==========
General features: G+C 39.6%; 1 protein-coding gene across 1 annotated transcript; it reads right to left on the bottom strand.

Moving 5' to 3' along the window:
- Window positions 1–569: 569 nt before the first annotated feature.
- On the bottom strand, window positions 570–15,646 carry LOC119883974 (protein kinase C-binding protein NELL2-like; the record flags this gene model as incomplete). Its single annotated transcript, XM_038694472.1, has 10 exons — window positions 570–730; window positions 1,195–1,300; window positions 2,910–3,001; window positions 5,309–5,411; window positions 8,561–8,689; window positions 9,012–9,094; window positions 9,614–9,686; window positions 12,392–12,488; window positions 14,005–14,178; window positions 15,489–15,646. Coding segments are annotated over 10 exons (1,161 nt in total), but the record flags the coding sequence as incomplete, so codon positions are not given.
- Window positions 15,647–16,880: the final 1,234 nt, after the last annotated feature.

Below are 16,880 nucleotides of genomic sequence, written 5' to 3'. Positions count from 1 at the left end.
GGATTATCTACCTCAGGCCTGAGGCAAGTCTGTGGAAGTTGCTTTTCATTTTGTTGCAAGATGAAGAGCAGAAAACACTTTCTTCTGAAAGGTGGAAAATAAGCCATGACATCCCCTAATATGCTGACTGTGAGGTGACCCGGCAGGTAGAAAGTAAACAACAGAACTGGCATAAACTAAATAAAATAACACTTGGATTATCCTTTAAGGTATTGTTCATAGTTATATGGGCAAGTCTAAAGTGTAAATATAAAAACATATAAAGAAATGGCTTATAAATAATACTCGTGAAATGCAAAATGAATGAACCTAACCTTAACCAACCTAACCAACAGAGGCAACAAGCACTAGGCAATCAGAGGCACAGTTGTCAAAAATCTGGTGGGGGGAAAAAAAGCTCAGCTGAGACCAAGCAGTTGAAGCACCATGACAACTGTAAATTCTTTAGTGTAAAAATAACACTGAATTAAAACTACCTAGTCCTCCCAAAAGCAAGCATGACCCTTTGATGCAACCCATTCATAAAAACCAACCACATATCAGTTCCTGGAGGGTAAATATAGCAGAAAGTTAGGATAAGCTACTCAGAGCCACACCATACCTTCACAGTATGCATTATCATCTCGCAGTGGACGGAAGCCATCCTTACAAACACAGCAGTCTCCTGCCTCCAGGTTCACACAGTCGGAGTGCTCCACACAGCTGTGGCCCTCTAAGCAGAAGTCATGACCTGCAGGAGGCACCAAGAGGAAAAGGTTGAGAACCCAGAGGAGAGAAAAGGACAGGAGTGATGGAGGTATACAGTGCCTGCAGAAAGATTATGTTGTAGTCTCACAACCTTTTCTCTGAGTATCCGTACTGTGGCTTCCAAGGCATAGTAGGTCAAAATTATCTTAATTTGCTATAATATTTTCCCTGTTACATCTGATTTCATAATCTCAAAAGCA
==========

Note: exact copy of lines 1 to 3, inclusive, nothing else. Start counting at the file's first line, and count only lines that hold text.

General features: G+C 39.6%; 1 protein-coding gene across 1 annotated transcript; it reads right to left on the bottom strand.

Moving 5' to 3' along the window:
- Window positions 1–569: 569 nt before the first annotated feature.